What Netflix's 'Girlboss' Taught Me About Chasing Dreams In My 30s

by Toni Hammer

Nothing gets my adrenaline flowing like an awesome “You go, girl!” story. Watching one woman kick ass and take names and make something out of nothing without having to reapply lipstick (unless she freaking wants to) gets me all hot and bothered and pushes me to pursue whatever dream of the week I’m going after.

So it’s no surprise that when Netflix dropped the first season of Girlboss — a series loosely based on Sophia Amoruso’s creation of fashion empire Nasty Gal — I was prepared to binge that shit. But as I did, I started to wonder if I was too old to be inspired by her. I found her to be inspiring for sure, but I felt like reaping girl-power vibes from a 20-something just made me look like a 30-something-year-old dud.

In the first season, we watch her go from trying to find herself to igniting her passion to getting proverbial doors slammed in her face and then finally achieving what she set out to do. She builds her brand from the ground up. She’s a wild and unruly firecracker, a bit emotionally unstable at times, but she is fierce, determined, and strong. She made her dream happen. That is badass.

As I watched I kept thinking, “Yeah! I wanna be just like her! She doesn’t take shit from anyone! Rawr!” But here’s the thing: She’s a single 20-something with her life ahead of her, and I’m 34, married with two kids. I have roots and responsibilities and lives other than my own to think about. I can’t spend all day from dawn until 2 a.m. pursuing my passions because I have kids to feed and shuttle around.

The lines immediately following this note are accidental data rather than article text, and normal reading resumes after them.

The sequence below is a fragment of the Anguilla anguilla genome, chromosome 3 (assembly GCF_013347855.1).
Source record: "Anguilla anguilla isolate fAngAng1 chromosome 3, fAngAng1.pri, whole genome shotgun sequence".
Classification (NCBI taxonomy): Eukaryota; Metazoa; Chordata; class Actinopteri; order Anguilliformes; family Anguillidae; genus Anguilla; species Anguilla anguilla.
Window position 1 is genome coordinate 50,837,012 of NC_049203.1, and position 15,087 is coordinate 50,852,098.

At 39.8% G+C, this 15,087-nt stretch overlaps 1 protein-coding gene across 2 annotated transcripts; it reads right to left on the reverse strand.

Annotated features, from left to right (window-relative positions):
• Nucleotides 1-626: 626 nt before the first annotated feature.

I’m settled down.

Not gonna lie — I threw myself a bit of a pity party. A “woe is me, my dreams are dead weight, and my life of kicking ass is over” kind of party. I gave myself an emotional ass-kicking for not being more motivated and inspired and bold when I had the chance. I longed for my single life when the world was mine for the taking before the nights of staying up late, masterminding my next great thing, had been blown out like a Yankee candle. I spent some time grieving that life that isn’t mine anymore.

And then I remembered that I’m just 34. I’m not dead. I can still make lofty goals and achieve my dreams — I just have to adjust my expectations to fit my circumstances.

Just because I’m a married mom doesn’t mean I don’t get to have dreams anymore. Even though it feels like it at times, the nurses didn’t bundle my aspirations up in bloody birth sheets along with my placenta and haul them away. I still have them, still breathe them, and still have every right to go after them with the same tenacity I did when I was in my 20s. And here’s the kicker: It’s even more important that I do it now because I have a young kids watching my every move, and I want to be their badass role model.

The other day my 3-year-old son told me he wanted be the sun when he grew up. Like any mom, I told him that sounded like a great idea and he could do it if he wanted to. With innocent eyes he asked, “Mom, do you really think I can be the sun?” and with unwavering confidence I proudly told him, “You can be anything you want to be.” Okay, of course, he can’t be the sun when he grows up, but I hope the message he took from that convo is that he can dream big, and work to achieve his desires.

And that’s what going after my dreams in my 30s will teach him and his sister. Just because you’re older doesn’t mean you’re out of the game. Just because you have kids doesn’t mean you have to give up. It just means you have to be more responsible with your choices. You may have other people to consider when you’re making plans and spending money, but you can still pursue your goals.

And you get the blessing of having little eyes watching you do it, teaching them by example that anything is possible at any age or time. It just takes hard work and a belief in oneself that’s so strong, no one can strip it away from you.

Inspiration knows no age. It’s okay that I was inspired by an out-of-control 20-something, and it’s okay for me to inspire 20-somethings when I’m in my 30s. What’s most important is to never give up, to cheer each other on, and to make shit happen.